What's really needed is a command that would allow you to remove documents from the Work menu (and files from the MRU files list), but not allow you to remove any ordinary buttons – well worth contacting

Having said all that, it isn't so bad (at least for home use) provided you have Prompt to save Normal template checked under Tools + Options + Save (you should, anyway). If you accidentally delete a menu item, you can just quit Word immediately, and when prompted to save your Normal template, select No; and no harm will have been done.

If, despite this drawback, you want to add the ToolsCustomizeRemoveMenuShortCut command to your Work menu (and if you want to use the Work menu at all, then it's worth adding the command to it):


Select Tools + Customize, and go to the Commands tab.


In the Categories list in the left-hand pane, select All Commands.


In the right-hand pane, under Commands, select ToolsCustomizeRemoveMenuShortCut.


Drag that last mouthful over to your Work menu. Hold it still until the menu drops down, and then release the mouse when you have the command where you want it:

Figure 5


To change the text that appears on your menu button, (let's say, to Remove menu item, for instance), right-click on it and rename it. By typing an ampersand (&) before the R you will make the R a keyboard shortcut (that is, it will be underlined, and pressing Alt+k, r will invoke the command).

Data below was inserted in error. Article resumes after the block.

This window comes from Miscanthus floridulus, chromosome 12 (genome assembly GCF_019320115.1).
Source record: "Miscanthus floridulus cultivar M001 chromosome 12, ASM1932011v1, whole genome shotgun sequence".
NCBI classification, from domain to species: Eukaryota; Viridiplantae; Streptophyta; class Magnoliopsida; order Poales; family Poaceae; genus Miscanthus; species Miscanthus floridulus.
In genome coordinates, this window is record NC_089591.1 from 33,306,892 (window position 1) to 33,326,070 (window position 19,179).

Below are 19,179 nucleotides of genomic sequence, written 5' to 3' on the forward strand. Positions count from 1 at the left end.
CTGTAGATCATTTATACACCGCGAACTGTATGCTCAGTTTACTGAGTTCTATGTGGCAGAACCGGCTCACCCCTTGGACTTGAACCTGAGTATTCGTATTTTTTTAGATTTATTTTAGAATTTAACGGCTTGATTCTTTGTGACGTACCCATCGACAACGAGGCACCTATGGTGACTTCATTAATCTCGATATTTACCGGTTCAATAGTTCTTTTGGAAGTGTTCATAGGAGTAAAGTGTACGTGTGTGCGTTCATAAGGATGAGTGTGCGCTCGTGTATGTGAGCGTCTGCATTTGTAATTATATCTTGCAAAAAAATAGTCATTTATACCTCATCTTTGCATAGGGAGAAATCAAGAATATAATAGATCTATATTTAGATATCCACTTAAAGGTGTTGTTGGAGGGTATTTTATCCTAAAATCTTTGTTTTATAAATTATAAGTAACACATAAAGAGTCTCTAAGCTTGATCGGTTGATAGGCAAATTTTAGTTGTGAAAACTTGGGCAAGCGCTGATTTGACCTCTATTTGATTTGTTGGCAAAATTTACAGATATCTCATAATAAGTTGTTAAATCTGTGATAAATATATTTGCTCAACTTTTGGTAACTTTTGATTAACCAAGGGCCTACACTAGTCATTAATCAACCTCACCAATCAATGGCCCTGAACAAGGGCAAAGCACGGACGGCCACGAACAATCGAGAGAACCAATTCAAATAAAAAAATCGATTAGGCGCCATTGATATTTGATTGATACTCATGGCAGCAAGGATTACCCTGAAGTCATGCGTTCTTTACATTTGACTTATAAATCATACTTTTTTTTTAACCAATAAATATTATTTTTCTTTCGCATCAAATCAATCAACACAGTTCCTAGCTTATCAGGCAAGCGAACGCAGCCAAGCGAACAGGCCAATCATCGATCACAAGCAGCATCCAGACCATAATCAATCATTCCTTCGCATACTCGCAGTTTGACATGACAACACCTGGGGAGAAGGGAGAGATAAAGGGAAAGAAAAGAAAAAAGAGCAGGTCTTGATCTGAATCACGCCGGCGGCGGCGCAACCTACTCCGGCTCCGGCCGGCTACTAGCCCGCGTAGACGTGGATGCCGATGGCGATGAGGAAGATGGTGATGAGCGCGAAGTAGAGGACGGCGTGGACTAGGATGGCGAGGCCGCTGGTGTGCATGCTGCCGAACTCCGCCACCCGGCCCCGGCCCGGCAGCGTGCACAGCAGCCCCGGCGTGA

Close the dialog.

As mentioned previously, you can add a button image (icon) to your new menu button before closing the dialog (or can add one later).

Remember that if you delete a document from your hard disk, its name will still appear on your Work Menu; the Work menu is basically a collection of shortcuts, and selecting a deleted file on the Work menu will result in a message being displayed that the document can't be found (just like the MRU files list). This can be annoying and is the reason I added the Remove menu shortcut command to my Work menu.



If you add documents to your Work menu and find they have disappeared from the menu when you next go into Word, then you probably have a corrupt Data Key, especially if your MRU files list is also not being retained between Word sessions.

Although, if using Office XP, see also the Microsoft Knowledge Base article: OFFXP: Most Recently Used List Missing from File Menu and Recently Used File List Option Unavailable (Q284896).


Alt+Ctrl+Hyphen is the shortcut in English versions of Word – in some other language versions, the shortcut may be different. If in doubt, select Tools + Customize + Keyboard. Where is says Categories, select All Commands; where it says Commands, select ToolsCustomizeRemoveMenuShortCut; and the correct shortcut will display under Current keys.